Jordan Spieth emulates Arnold Palmer at St Andrews

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One of the greatest achievements in professional golf was, tantalizingly, only just out of reach for Jordan Spieth, as it was for Arnold Palmer 55 years before.

In attempting to become the first golfer since Ben Hogan in 1953 to win the first three majors of the season at the 2015 [British] Open, and after 72 holes of golf over five days at St Andrews, Spieth finished a shot shy of the playoff to decide the championship, before Zach Johnson won after four extra holes.

In 1960, Palmer arrived harbouring the same ambition as Spieth. Palmer had won the Masters and U.S. Open that year, and came to St Andrews to make his [British] Open debut, telling reporters how he believed a modern Grand Slam could comprise the Masters, U.S. Open, [British] Open and PGA Championship. The idea stuck, but so did Palmer’s challenge, as final-round charge left his four-round score a shot off Australian Kel Nagle’s winning total. A shot off the playoff at St Andrews in a chase for the Grand Slam, just like Spieth.

“Although I came in wanting to be two shots better… I’m very pleased with the way we battled,” said Spieth at St Andrews, who finished a career-best tied-fourth in his third [British] Open. “I have made a lot of right decisions down the stretch to close out plenty of tournaments, and this just wasn’t one of those. It’s hard to get it right every single time. I won’t beat myself up too bad because I do understand that.”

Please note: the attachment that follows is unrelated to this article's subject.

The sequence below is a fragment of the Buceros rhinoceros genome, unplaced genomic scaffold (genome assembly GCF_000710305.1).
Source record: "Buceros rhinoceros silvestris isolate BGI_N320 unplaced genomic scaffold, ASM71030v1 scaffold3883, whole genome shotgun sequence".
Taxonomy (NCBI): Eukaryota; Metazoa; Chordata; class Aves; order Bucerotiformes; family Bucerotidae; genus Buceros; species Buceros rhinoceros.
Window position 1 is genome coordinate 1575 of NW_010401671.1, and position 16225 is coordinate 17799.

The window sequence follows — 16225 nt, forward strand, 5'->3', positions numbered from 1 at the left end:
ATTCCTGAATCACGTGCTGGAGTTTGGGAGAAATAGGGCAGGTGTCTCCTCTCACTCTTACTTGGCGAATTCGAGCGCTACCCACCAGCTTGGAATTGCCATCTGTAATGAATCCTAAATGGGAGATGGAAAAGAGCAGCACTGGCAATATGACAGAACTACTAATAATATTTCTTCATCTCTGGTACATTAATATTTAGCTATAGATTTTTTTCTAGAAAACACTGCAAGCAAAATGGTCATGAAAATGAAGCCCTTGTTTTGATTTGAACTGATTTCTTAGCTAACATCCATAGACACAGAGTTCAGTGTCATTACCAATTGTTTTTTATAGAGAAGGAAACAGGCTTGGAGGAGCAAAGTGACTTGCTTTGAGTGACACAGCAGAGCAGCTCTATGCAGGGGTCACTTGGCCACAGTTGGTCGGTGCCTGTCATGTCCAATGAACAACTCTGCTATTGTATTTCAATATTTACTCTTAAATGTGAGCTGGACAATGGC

Despite being 21, Spieth’s maturity and analytical clarity are striking, and his positive thinking is hard-wired. Minutes after coming so close to clinching the [British] Open at the Home of Golf, Spieth was already looking ahead to the fourth and final major of the year, the PGA Championship next month at Whistling Straits, Wisconsin.

“I’m sure there have only been a few guys who have won three majors in one year,” said Spieth. “My sights are now set on the PGA Championship.”

 

Spieth could yet make history in the [British] Open if he can sustain the parallels with Palmer’s career. Having lost out in 1960, Palmer returned in 1961 and won the Claret Jug at Royal Birkdale, before successfully defending his title at Royal Troon in 1962.

There remains a buzz surrounding Spieth and a career that has flourished so fast. It will likely be a short time before he succeeds the injured Rory McIlroy as world No. 1, and judging by what Spieth has already achieved – having just turned 22 – the possibilities seem boundless.

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